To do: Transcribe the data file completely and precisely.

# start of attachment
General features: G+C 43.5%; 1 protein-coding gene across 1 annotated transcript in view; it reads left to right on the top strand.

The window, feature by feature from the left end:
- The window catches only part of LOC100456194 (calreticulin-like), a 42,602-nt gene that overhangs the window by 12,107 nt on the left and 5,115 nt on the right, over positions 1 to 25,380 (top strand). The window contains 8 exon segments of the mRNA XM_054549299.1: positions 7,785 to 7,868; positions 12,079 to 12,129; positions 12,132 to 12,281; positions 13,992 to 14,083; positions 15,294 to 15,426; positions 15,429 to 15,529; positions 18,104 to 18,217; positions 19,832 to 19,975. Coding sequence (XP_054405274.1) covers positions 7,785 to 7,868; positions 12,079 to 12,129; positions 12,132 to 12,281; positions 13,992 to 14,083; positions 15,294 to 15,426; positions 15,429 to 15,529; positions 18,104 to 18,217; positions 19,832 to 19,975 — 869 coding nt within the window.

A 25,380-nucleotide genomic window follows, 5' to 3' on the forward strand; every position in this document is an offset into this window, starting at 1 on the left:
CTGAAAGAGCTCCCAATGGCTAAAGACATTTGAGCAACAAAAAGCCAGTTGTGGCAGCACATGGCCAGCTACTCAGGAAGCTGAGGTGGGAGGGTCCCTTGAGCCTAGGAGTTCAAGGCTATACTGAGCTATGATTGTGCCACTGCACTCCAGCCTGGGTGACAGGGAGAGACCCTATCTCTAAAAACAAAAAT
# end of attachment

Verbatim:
General features: G+C 43.5%; 1 protein-coding gene across 1 annotated transcript in view; it reads left to right on the top strand.

The window, feature by feature from the left end:
- The window catches only part of LOC100456194 (calreticulin-like), a 42,602-nt gene that overhangs the window by 12,107 nt on the left and 5,115 nt on the right, over positions 1 to 25,380 (top strand). The window contains 8 exon segments of the mRNA XM_054549299.1: positions 7,785 to 7,868; positions 12,079 to 12,129; positions 12,132 to 12,281; positions 13,992 to 14,083; positions 15,294 to 15,426; positions 15,429 to 15,529; positions 18,104 to 18,217; positions 19,832 to 19,975. Coding sequence (XP_054405274.1) covers positions 7,785 to 7,868; positions 12,079 to 12,129; positions 12,132 to 12,281; positions 13,992 to 14,083; positions 15,294 to 15,426; positions 15,429 to 15,529; positions 18,104 to 18,217; positions 19,832 to 19,975 — 869 coding nt within the window.

A 25,380-nucleotide genomic window follows, 5' to 3' on the forward strand; every position in this document is an offset into this window, starting at 1 on the left:
CTGAAAGAGCTCCCAATGGCTAAAGACATTTGAGCAACAAAAAGCCAGTTGTGGCAGCACATGGCCAGCTACTCAGGAAGCTGAGGTGGGAGGGTCCCTTGAGCCTAGGAGTTCAAGGCTATACTGAGCTATGATTGTGCCACTGCACTCCAGCCTGGGTGACAGGGAGAGACCCTATCTCTAAAAACAAAAAT